abstract = "Many soils in semi-arid grazing lands develop low pasture cover or bare areas (scalds) under heavy grazing and have a low tolerance to soil erosion, due to low total water-holding capacity and concentration of nutrients in the soil surface. Runoff and erosion was measured for 7 years on 12 hillslope plots with cover (pasture plus litter) ranging from 10 to 80{\%}, slopes from 4 to 8{\%}, with and without grazing, with and without tree canopy cover, on a variety of soils. Soils were grouped into those derived from sandstone (SS), mudstone (MS), and eroded mudstone (MSe). One plot with low cover had a grass filter at the outlet. Runoff was strongly influenced by surface cover and was high with low cover (200-300 mm/year or 30-50{\%} of rainfall). Runoff averaged 35 mm/year or 5.9{\%} of rainfall with >50{\%} cover. All soils fitted the same runoff-cover relationship. The grass filter had no effect on runoff and suspended load, but did reduce bedload. Grass pasture cover and tree litter cover were equally effective in controlling runoff and erosion. Total, bedload, and suspended load sediment concentrations increased linearly with slope in the range 4-8{\%} for plots with low cover, and decreased exponentially with greater cover. Total and bedload sediment-cover relationships were similar for SS, MS, and MSe. However, plots on MSe had higher suspended sediment losses and thus slightly higher total soil losses. For all soils, erosion resulted in low sediment concentrations due to the hard-set surface soil, but total soil losses were high due to the large volumes of runoff generated. Concentration-cover relationships were different for bedload and suspended sediment. Consequently, suspended sediment was 20-40{\%} of total soil loss for bare soil, and increased with cover to about 80{\%} with cover >80{\%}. The proportion of suspended sediment for bare soil was similar to the proportion of dispersed silt plus clay in the surface soil. About 90{\%} of suspended sediment was fine-sized (50{\%} ground cover to avoid excessive runoff and soil erosion, and degradation of soil productivity, and to maintain good off-site water quality. {\circledC} CSIRO 2011.",
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Hillslope runoff and erosion on duplex soils in grazing lands in semi-arid central Queensland. I. Influences of cover, slope, and soil. / Silburn, David; Carroll, Chris; Ciesiolka, Cyril A A; DeVoil, R. C.; Burger, Patrick W.

In: Soil Research, Vol. 49, No. 2, 2011, p. 105-117.

Research output: Contribution to journalArticle

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T1 - Hillslope runoff and erosion on duplex soils in grazing lands in semi-arid central Queensland. I. Influences of cover, slope, and soil

AU - Silburn, David

AU - Carroll, Chris

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AU - Burger, Patrick W

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AB - Many soils in semi-arid grazing lands develop low pasture cover or bare areas (scalds) under heavy grazing and have a low tolerance to soil erosion, due to low total water-holding capacity and concentration of nutrients in the soil surface. Runoff and erosion was measured for 7 years on 12 hillslope plots with cover (pasture plus litter) ranging from 10 to 80%, slopes from 4 to 8%, with and without grazing, with and without tree canopy cover, on a variety of soils. Soils were grouped into those derived from sandstone (SS), mudstone (MS), and eroded mudstone (MSe). One plot with low cover had a grass filter at the outlet. Runoff was strongly influenced by surface cover and was high with low cover (200-300 mm/year or 30-50% of rainfall). Runoff averaged 35 mm/year or 5.9% of rainfall with >50% cover. All soils fitted the same runoff-cover relationship. The grass filter had no effect on runoff and suspended load, but did reduce bedload. Grass pasture cover and tree litter cover were equally effective in controlling runoff and erosion. Total, bedload, and suspended load sediment concentrations increased linearly with slope in the range 4-8% for plots with low cover, and decreased exponentially with greater cover. Total and bedload sediment-cover relationships were similar for SS, MS, and MSe. However, plots on MSe had higher suspended sediment losses and thus slightly higher total soil losses. For all soils, erosion resulted in low sediment concentrations due to the hard-set surface soil, but total soil losses were high due to the large volumes of runoff generated. Concentration-cover relationships were different for bedload and suspended sediment. Consequently, suspended sediment was 20-40% of total soil loss for bare soil, and increased with cover to about 80% with cover >80%. The proportion of suspended sediment for bare soil was similar to the proportion of dispersed silt plus clay in the surface soil. About 90% of suspended sediment was fine-sized (50% ground cover to avoid excessive runoff and soil erosion, and degradation of soil productivity, and to maintain good off-site water quality. © CSIRO 2011.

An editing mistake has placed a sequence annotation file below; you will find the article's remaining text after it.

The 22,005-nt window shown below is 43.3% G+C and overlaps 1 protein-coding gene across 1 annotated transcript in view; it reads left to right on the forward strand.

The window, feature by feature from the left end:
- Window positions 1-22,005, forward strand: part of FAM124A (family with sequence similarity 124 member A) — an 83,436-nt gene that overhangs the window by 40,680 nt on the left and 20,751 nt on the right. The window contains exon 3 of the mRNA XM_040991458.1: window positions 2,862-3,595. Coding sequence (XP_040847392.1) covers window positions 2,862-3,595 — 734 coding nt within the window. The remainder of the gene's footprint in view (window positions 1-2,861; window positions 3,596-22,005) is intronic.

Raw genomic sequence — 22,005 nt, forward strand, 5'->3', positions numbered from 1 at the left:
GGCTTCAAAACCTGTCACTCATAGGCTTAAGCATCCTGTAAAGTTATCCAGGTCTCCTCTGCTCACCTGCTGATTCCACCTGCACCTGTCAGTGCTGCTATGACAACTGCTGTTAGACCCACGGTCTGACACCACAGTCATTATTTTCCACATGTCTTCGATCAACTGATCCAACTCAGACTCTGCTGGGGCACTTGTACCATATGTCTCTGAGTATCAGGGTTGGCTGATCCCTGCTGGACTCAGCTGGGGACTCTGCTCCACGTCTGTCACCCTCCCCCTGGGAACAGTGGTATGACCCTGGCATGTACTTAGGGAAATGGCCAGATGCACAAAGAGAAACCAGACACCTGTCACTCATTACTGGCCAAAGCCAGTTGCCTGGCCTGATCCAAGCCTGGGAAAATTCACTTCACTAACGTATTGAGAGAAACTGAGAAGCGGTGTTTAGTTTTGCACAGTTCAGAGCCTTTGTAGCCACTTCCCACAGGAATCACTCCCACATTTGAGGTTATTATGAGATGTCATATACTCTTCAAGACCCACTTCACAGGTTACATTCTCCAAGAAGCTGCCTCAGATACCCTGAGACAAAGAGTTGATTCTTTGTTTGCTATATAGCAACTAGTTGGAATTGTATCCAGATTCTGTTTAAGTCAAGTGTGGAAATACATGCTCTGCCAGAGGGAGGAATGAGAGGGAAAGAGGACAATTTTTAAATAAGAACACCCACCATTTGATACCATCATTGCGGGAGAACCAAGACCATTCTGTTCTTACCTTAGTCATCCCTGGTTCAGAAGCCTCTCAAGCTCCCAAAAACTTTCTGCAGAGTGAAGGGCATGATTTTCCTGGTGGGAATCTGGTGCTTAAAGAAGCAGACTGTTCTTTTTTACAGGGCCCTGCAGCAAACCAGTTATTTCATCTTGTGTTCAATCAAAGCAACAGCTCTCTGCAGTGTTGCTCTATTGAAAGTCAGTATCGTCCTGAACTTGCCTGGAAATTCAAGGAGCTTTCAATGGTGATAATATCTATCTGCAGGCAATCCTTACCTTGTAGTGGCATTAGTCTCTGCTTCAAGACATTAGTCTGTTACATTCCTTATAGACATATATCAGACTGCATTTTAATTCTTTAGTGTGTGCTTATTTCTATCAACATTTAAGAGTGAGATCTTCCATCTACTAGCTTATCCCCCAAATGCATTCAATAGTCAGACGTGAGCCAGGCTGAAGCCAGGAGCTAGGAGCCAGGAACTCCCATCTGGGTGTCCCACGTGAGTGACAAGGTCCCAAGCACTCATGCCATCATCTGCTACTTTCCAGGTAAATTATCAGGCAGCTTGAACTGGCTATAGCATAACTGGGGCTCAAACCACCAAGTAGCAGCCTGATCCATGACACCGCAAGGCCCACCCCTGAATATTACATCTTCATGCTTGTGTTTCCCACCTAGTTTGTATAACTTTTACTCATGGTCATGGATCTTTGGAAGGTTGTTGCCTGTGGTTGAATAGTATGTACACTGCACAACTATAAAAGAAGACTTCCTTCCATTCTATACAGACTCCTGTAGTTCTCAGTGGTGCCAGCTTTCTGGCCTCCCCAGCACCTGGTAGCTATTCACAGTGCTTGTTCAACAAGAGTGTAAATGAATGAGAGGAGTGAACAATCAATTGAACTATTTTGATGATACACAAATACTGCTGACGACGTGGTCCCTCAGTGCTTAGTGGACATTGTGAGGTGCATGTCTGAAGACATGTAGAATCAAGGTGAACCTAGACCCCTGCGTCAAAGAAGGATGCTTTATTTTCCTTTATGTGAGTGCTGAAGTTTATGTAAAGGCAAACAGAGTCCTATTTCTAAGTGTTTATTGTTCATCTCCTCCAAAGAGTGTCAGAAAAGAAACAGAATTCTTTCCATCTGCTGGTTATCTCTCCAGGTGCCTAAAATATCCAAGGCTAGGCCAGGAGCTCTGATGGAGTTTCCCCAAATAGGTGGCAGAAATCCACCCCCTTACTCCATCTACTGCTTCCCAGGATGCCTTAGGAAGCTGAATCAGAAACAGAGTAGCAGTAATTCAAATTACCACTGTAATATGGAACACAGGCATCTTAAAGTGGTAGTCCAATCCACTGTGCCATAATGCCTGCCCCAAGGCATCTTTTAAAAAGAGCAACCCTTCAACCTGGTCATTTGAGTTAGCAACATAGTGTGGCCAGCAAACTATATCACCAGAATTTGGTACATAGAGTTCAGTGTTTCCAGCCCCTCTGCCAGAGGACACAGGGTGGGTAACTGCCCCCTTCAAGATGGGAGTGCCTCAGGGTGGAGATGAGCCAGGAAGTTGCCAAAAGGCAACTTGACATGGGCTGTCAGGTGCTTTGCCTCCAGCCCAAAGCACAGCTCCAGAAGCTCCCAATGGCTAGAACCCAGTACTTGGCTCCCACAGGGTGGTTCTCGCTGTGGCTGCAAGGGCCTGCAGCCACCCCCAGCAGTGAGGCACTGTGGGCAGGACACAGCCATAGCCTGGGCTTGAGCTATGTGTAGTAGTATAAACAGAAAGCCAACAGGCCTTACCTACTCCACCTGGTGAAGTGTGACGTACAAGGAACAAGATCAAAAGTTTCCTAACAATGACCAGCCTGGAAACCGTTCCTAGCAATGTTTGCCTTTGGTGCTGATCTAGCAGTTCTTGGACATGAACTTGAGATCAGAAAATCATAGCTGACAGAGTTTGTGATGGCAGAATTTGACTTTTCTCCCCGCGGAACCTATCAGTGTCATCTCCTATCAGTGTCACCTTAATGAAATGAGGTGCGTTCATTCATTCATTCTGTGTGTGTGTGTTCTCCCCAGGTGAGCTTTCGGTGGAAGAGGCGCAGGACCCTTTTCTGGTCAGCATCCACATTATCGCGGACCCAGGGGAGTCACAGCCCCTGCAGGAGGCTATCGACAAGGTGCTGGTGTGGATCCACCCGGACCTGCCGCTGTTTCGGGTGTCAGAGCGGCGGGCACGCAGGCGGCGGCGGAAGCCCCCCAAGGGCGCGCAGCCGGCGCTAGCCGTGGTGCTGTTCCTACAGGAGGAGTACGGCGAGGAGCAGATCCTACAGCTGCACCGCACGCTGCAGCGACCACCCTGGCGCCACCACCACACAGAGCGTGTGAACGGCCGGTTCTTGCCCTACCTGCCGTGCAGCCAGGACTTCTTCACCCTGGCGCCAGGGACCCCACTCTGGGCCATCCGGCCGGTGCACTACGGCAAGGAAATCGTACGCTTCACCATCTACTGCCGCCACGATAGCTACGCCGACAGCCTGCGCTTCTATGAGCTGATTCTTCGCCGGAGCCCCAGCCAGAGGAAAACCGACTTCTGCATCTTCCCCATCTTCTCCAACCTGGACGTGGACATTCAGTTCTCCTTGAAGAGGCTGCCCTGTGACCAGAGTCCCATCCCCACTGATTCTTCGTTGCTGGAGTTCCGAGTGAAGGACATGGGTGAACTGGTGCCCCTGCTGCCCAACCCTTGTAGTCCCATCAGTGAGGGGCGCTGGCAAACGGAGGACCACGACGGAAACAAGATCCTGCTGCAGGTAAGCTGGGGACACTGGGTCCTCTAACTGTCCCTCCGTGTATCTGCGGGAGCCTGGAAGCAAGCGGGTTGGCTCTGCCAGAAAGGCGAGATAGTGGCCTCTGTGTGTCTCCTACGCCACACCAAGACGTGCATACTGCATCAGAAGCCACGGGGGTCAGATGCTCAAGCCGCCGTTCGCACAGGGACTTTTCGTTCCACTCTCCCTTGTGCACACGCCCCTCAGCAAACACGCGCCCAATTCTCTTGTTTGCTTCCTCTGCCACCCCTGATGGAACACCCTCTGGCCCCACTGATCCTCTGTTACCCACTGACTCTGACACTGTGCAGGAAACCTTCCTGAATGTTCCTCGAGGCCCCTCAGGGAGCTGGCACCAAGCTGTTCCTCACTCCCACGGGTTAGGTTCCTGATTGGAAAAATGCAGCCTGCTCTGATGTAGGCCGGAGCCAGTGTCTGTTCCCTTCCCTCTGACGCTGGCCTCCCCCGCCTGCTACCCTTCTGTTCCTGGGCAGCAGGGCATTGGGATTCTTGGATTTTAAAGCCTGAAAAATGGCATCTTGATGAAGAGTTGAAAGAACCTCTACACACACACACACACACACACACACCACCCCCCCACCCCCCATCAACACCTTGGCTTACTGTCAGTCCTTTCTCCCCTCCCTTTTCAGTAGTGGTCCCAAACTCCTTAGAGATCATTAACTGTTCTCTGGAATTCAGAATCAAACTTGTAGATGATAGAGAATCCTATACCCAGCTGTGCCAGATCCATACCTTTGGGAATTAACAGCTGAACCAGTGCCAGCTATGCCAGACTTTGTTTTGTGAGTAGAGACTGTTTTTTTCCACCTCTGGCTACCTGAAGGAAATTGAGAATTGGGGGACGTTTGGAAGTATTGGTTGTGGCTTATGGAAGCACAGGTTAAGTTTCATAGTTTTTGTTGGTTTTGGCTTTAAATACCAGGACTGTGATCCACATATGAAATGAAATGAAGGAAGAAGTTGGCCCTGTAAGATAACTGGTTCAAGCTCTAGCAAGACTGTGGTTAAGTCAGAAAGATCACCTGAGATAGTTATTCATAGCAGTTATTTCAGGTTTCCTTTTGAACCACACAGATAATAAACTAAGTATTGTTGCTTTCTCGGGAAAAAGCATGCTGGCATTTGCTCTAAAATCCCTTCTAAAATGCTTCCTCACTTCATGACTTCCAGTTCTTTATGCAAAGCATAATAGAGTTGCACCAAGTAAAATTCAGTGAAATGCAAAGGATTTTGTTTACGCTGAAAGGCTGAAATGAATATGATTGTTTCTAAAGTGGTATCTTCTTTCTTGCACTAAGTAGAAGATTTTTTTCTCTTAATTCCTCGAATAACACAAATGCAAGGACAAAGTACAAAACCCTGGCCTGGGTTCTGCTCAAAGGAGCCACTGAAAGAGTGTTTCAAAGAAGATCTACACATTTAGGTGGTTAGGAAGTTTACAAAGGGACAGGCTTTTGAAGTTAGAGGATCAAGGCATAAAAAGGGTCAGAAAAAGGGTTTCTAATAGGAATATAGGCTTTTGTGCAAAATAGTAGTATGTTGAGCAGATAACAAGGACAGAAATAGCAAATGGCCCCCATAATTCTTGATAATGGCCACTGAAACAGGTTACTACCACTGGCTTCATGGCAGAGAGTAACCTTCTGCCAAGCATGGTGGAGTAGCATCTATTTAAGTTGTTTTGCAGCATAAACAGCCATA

U2 - 10.1071/SR09068

DO - 10.1071/SR09068

M3 - Article

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SP - 105

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JO - Australian Journal of Soil Research

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ER -